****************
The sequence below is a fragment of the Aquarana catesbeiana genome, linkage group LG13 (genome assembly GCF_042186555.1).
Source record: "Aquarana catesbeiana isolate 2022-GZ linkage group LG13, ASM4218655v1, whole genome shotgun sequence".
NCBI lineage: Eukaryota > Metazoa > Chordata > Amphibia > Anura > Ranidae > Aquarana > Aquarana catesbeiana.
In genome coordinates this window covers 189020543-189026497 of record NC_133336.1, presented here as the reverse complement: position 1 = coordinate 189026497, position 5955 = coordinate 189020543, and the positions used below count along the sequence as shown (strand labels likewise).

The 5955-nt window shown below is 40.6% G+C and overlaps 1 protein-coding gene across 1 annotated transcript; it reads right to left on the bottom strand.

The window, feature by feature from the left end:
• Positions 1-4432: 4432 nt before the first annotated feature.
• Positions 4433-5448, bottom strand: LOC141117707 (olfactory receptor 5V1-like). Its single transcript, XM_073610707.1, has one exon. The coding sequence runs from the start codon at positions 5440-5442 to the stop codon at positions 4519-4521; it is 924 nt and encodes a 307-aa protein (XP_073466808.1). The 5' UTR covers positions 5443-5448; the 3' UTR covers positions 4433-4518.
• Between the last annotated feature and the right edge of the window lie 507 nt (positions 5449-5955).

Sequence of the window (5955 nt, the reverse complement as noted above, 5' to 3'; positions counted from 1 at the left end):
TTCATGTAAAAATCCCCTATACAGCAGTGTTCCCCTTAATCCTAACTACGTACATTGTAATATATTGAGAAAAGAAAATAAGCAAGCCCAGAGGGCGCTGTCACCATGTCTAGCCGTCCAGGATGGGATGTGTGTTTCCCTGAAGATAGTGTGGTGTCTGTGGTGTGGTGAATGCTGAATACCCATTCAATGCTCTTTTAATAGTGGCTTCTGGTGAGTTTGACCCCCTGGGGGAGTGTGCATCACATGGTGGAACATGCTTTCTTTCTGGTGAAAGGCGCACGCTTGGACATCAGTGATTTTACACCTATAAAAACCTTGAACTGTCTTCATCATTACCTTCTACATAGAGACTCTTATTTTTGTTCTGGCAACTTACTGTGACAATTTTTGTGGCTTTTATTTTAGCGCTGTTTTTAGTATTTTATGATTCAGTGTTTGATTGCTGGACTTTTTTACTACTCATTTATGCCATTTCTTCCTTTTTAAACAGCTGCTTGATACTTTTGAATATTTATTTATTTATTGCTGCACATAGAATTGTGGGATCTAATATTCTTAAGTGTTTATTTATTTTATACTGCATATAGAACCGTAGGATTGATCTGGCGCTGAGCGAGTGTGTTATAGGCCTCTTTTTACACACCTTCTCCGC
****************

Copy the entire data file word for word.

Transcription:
The sequence below is a fragment of the Aquarana catesbeiana genome, linkage group LG13 (genome assembly GCF_042186555.1).
Source record: "Aquarana catesbeiana isolate 2022-GZ linkage group LG13, ASM4218655v1, whole genome shotgun sequence".
NCBI lineage: Eukaryota > Metazoa > Chordata > Amphibia > Anura > Ranidae > Aquarana > Aquarana catesbeiana.
In genome coordinates this window covers 189020543-189026497 of record NC_133336.1, presented here as the reverse complement: position 1 = coordinate 189026497, position 5955 = coordinate 189020543, and the positions used below count along the sequence as shown (strand labels likewise).

The 5955-nt window shown below is 40.6% G+C and overlaps 1 protein-coding gene across 1 annotated transcript; it reads right to left on the bottom strand.

The window, feature by feature from the left end:
• Positions 1-4432: 4432 nt before the first annotated feature.
• Positions 4433-5448, bottom strand: LOC141117707 (olfactory receptor 5V1-like). Its single transcript, XM_073610707.1, has one exon. The coding sequence runs from the start codon at positions 5440-5442 to the stop codon at positions 4519-4521; it is 924 nt and encodes a 307-aa protein (XP_073466808.1). The 5' UTR covers positions 5443-5448; the 3' UTR covers positions 4433-4518.
• Between the last annotated feature and the right edge of the window lie 507 nt (positions 5449-5955).

Sequence of the window (5955 nt, the reverse complement as noted above, 5' to 3'; positions counted from 1 at the left end):
TTCATGTAAAAATCCCCTATACAGCAGTGTTCCCCTTAATCCTAACTACGTACATTGTAATATATTGAGAAAAGAAAATAAGCAAGCCCAGAGGGCGCTGTCACCATGTCTAGCCGTCCAGGATGGGATGTGTGTTTCCCTGAAGATAGTGTGGTGTCTGTGGTGTGGTGAATGCTGAATACCCATTCAATGCTCTTTTAATAGTGGCTTCTGGTGAGTTTGACCCCCTGGGGGAGTGTGCATCACATGGTGGAACATGCTTTCTTTCTGGTGAAAGGCGCACGCTTGGACATCAGTGATTTTACACCTATAAAAACCTTGAACTGTCTTCATCATTACCTTCTACATAGAGACTCTTATTTTTGTTCTGGCAACTTACTGTGACAATTTTTGTGGCTTTTATTTTAGCGCTGTTTTTAGTATTTTATGATTCAGTGTTTGATTGCTGGACTTTTTTACTACTCATTTATGCCATTTCTTCCTTTTTAAACAGCTGCTTGATACTTTTGAATATTTATTTATTTATTGCTGCACATAGAATTGTGGGATCTAATATTCTTAAGTGTTTATTTATTTTATACTGCATATAGAACCGTAGGATTGATCTGGCGCTGAGCGAGTGTGTTATAGGCCTCTTTTTACACACCTTCTCCGC